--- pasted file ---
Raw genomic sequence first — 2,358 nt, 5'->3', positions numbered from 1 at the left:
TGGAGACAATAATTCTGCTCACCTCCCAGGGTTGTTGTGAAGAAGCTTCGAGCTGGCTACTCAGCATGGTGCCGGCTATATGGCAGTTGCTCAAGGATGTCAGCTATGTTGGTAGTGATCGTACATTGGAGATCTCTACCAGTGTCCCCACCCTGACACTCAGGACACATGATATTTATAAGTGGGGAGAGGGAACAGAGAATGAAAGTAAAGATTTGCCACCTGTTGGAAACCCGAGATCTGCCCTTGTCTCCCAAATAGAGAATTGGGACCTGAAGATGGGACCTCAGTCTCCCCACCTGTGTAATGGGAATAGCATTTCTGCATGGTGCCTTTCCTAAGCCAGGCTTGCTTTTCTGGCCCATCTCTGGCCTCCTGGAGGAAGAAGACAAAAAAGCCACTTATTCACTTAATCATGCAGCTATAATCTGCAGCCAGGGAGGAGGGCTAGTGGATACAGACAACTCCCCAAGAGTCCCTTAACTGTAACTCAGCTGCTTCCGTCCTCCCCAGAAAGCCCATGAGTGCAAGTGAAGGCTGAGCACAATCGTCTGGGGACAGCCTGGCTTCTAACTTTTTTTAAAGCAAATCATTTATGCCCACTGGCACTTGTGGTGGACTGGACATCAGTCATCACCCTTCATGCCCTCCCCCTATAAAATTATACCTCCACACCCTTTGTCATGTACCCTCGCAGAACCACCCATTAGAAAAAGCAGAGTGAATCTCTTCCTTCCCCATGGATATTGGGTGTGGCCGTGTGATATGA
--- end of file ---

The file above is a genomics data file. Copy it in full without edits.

Raw genomic sequence first — 2,358 nt, 5'->3', positions numbered from 1 at the left:
TGGAGACAATAATTCTGCTCACCTCCCAGGGTTGTTGTGAAGAAGCTTCGAGCTGGCTACTCAGCATGGTGCCGGCTATATGGCAGTTGCTCAAGGATGTCAGCTATGTTGGTAGTGATCGTACATTGGAGATCTCTACCAGTGTCCCCACCCTGACACTCAGGACACATGATATTTATAAGTGGGGAGAGGGAACAGAGAATGAAAGTAAAGATTTGCCACCTGTTGGAAACCCGAGATCTGCCCTTGTCTCCCAAATAGAGAATTGGGACCTGAAGATGGGACCTCAGTCTCCCCACCTGTGTAATGGGAATAGCATTTCTGCATGGTGCCTTTCCTAAGCCAGGCTTGCTTTTCTGGCCCATCTCTGGCCTCCTGGAGGAAGAAGACAAAAAAGCCACTTATTCACTTAATCATGCAGCTATAATCTGCAGCCAGGGAGGAGGGCTAGTGGATACAGACAACTCCCCAAGAGTCCCTTAACTGTAACTCAGCTGCTTCCGTCCTCCCCAGAAAGCCCATGAGTGCAAGTGAAGGCTGAGCACAATCGTCTGGGGACAGCCTGGCTTCTAACTTTTTTTAAAGCAAATCATTTATGCCCACTGGCACTTGTGGTGGACTGGACATCAGTCATCACCCTTCATGCCCTCCCCCTATAAAATTATACCTCCACACCCTTTGTCATGTACCCTCGCAGAACCACCCATTAGAAAAAGCAGAGTGAATCTCTTCCTTCCCCATGGATATTGGGTGTGGCCGTGTGATATGA